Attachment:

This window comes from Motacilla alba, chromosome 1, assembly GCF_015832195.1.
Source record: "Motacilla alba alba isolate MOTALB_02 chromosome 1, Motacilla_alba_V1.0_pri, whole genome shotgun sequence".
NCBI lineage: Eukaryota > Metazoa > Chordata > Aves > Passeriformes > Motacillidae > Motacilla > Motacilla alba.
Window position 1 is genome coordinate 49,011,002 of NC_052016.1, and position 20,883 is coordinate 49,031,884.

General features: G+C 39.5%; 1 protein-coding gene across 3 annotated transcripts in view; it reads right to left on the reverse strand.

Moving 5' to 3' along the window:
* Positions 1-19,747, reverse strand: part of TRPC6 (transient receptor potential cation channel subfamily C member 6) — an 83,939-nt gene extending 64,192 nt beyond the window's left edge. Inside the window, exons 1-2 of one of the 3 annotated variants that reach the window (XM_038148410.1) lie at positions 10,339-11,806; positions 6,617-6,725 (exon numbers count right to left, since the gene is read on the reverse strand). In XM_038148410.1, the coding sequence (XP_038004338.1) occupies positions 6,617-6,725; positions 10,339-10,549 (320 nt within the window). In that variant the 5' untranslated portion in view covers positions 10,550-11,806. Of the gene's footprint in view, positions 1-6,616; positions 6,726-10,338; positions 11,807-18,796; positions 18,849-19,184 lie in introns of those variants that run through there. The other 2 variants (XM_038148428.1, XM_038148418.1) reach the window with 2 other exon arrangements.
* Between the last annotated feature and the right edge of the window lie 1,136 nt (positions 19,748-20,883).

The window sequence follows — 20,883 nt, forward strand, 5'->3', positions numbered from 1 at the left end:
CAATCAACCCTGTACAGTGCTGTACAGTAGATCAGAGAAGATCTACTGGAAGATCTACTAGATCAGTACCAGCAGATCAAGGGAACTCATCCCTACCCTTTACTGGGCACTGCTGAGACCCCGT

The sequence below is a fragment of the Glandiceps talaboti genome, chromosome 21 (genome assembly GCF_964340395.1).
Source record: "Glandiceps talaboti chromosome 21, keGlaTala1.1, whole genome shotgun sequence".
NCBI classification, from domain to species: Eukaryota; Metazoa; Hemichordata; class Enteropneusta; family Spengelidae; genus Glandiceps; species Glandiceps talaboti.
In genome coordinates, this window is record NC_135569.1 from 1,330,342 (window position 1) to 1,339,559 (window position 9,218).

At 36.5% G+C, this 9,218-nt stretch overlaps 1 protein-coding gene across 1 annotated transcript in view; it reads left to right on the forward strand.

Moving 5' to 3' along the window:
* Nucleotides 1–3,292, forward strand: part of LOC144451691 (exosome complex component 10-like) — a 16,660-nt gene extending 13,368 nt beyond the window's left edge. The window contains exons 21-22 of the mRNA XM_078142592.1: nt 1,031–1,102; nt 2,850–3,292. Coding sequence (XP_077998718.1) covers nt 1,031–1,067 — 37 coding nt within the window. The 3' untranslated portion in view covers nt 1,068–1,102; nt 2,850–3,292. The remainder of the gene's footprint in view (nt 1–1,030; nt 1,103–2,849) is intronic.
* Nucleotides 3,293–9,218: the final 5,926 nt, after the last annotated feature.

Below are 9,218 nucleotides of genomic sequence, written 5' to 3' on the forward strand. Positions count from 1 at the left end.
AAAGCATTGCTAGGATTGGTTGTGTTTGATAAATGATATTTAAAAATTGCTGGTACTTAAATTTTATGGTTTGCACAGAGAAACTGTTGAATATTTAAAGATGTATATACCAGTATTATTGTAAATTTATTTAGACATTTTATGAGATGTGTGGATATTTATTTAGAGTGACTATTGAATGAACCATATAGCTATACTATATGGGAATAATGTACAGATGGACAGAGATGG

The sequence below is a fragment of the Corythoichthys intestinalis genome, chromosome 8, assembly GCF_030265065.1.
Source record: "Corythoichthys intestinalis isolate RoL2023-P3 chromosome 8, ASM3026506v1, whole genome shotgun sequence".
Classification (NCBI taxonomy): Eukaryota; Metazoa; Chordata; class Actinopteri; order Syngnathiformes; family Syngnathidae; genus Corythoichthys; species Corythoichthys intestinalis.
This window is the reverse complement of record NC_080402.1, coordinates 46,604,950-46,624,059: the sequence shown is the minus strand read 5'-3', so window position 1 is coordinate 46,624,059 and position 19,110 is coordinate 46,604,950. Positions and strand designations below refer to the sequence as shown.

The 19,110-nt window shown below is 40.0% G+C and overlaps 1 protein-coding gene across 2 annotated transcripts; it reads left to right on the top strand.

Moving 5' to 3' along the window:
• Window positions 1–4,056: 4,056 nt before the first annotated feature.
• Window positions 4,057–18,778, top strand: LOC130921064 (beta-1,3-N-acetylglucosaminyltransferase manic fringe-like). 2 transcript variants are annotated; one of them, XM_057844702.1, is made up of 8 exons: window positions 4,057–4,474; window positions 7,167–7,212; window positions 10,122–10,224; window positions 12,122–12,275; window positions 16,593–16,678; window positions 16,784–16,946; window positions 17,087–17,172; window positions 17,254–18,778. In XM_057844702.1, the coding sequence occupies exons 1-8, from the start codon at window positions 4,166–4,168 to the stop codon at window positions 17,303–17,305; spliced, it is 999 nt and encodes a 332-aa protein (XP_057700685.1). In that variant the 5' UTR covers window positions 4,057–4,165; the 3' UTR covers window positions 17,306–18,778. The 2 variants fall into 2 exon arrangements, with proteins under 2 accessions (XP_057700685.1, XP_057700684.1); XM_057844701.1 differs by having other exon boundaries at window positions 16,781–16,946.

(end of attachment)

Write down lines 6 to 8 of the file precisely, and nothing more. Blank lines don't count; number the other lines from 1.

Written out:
Moving 5' to 3' along the window:
* Positions 1-19,747, reverse strand: part of TRPC6 (transient receptor potential cation channel subfamily C member 6) — an 83,939-nt gene extending 64,192 nt beyond the window's left edge. Inside the window, exons 1-2 of one of the 3 annotated variants that reach the window (XM_038148410.1) lie at positions 10,339-11,806; positions 6,617-6,725 (exon numbers count right to left, since the gene is read on the reverse strand). In XM_038148410.1, the coding sequence (XP_038004338.1) occupies positions 6,617-6,725; positions 10,339-10,549 (320 nt within the window). In that variant the 5' untranslated portion in view covers positions 10,550-11,806. Of the gene's footprint in view, positions 1-6,616; positions 6,726-10,338; positions 11,807-18,796; positions 18,849-19,184 lie in introns of those variants that run through there. The other 2 variants (XM_038148428.1, XM_038148418.1) reach the window with 2 other exon arrangements.
* Between the last annotated feature and the right edge of the window lie 1,136 nt (positions 19,748-20,883).